‘We are piloting the GAAC model (groups to support community accession), which is an adherence group in the community. One person in the group goes every month to pick up drugs for the group. This is working well in certain areas. The group needs to know each other well for it to work.’ (IP, DRC)
Health facility-based activities
Some community cadres, including linkage facilitators in Uganda and community counsellors in Cote d’Ivoire, were based in facilities full-time or divided their time between community and facility, to support staff with patient triage, educational talks, pretest counselling and referrals to facility staff for HIV-testing. In Malawi, the HSAs performed HIV-testing and counselling after 28 days of formal training and in Uganda lay counsellors conduct HIV testing.
One advantage of this system was that, by performing regular educational, counselling and administrative duties, these paid community cadres focused on guiding patients through the continuum of care and eased the non-clinical workload of midwifes and nurses:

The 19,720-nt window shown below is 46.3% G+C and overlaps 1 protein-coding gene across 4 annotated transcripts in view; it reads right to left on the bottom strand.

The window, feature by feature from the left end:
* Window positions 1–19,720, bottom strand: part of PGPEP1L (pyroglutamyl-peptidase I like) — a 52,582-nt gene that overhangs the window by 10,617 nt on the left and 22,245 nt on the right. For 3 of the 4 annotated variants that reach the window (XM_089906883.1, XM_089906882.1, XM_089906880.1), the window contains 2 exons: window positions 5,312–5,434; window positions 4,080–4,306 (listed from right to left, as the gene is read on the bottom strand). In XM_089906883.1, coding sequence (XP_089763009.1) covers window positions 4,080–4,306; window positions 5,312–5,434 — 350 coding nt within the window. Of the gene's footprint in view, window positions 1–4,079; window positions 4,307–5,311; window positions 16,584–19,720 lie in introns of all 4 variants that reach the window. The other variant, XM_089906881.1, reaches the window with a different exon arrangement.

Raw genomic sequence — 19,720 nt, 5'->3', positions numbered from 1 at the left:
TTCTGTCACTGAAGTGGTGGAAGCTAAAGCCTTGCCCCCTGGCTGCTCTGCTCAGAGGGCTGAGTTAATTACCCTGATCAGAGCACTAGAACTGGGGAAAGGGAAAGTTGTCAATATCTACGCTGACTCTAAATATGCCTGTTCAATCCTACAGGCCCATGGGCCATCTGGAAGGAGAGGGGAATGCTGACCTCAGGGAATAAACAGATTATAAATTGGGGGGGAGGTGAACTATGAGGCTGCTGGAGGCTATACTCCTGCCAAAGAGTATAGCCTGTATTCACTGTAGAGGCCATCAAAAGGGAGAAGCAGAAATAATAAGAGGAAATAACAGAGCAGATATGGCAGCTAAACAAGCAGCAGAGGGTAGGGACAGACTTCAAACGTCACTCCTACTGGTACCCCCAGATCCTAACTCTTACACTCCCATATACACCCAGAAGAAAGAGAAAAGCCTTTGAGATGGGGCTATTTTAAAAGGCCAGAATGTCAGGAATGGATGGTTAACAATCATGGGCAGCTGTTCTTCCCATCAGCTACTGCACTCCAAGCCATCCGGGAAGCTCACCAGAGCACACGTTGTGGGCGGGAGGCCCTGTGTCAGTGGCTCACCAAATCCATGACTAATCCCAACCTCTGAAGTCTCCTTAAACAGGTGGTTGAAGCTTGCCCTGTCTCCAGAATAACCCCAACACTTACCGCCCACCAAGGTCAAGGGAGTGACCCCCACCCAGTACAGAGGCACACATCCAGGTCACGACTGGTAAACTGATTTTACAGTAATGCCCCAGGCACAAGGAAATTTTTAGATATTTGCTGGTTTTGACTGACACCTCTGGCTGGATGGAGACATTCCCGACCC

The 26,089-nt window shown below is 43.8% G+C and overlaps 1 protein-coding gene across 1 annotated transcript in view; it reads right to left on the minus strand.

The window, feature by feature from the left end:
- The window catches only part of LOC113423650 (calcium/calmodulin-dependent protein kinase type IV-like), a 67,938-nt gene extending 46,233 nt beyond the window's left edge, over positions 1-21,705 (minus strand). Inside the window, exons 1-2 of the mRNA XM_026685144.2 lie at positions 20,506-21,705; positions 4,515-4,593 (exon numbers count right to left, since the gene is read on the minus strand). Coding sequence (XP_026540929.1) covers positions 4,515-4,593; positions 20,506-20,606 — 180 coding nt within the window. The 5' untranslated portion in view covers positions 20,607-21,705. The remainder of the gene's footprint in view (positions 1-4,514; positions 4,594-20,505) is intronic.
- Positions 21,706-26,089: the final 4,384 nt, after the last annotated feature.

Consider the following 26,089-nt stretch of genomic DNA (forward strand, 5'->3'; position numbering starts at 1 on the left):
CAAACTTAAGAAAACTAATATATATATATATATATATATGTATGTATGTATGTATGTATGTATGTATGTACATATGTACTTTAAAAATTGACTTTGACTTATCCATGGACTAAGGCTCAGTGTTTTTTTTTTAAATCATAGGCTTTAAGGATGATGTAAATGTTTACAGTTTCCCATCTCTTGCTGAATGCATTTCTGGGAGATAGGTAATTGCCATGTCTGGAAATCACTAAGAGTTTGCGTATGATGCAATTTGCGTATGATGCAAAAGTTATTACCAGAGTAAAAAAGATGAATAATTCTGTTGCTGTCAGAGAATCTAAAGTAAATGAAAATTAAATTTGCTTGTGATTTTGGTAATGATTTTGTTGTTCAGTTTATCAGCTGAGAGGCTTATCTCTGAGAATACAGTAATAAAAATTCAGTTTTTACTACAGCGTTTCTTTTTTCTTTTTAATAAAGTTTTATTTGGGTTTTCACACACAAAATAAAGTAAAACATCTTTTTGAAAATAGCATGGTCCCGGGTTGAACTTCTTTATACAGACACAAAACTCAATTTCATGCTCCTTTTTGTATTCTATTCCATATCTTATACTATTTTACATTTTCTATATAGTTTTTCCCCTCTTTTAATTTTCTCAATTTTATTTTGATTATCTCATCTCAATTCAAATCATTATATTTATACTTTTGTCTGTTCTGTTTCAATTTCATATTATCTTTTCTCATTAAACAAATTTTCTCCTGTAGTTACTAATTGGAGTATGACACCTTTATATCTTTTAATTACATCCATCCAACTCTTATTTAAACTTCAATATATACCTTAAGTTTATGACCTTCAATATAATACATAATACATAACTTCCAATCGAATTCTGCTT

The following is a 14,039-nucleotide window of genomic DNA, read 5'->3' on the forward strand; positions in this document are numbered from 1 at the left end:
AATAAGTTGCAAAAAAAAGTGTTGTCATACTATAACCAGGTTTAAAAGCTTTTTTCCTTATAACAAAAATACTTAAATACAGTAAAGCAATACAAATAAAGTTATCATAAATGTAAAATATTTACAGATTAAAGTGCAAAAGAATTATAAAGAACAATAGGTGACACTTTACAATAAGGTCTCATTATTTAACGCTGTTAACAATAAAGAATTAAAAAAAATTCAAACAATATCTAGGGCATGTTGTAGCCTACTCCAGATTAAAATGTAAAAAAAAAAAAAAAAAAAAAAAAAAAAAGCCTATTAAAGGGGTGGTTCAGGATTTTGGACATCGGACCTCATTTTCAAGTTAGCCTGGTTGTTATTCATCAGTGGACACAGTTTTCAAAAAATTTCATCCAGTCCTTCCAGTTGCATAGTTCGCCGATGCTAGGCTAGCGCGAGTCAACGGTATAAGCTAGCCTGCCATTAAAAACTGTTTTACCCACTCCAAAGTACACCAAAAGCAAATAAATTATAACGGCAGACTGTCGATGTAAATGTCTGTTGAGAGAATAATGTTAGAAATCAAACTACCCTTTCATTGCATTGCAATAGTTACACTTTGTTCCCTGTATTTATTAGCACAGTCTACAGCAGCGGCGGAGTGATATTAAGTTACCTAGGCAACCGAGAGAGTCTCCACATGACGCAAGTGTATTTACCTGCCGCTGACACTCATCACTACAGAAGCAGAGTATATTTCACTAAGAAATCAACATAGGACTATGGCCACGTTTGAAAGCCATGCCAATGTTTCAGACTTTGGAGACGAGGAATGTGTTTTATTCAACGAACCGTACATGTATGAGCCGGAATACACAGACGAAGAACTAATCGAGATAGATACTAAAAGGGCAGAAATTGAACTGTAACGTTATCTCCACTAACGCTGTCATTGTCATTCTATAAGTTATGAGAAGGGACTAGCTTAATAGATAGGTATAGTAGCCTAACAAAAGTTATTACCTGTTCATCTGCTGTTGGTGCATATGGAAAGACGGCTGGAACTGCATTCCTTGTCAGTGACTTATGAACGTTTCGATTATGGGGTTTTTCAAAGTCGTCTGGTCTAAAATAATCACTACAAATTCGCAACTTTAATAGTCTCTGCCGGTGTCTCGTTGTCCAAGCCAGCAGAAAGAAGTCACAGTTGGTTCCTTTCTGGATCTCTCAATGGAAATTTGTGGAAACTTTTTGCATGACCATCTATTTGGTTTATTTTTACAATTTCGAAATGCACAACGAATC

‘They have lay counsellors at health centres permanently, who fill registers and records of pregnant women, and make appointments for treatment, and follow-up women who miss her appointment… The ASCs also have a referral form. In addition to this, the NGO has designed some materials like diaries to monitor the appointments of pregnant women. And when they are completed at field level, they summarize this at the health facility, and then at the health facility they can know how many have been referred.’ (Health worker, Cote d’Ivoire)
Uganda established Family Support Groups to encourage family participation in follow-up ART visits, to improve patient retention. These support groups were often facilitated by nurses, in conjunction with community cadres and mentor mothers. Encouraging women to bring their children ensured exposed children were also monitored, until their 18 months status was ascertained. Furthermore, these groups encouraged women to disclose their status to partners and included them as active participants in family health decisions. Group sessions included a health education talk, scheduled on the same day as ART drug pick-up, to encourage adherence. Support groups on the same day as monthly ART pick-up dates were also occurring in the DRC, Cote d’Ivoire and Malawi.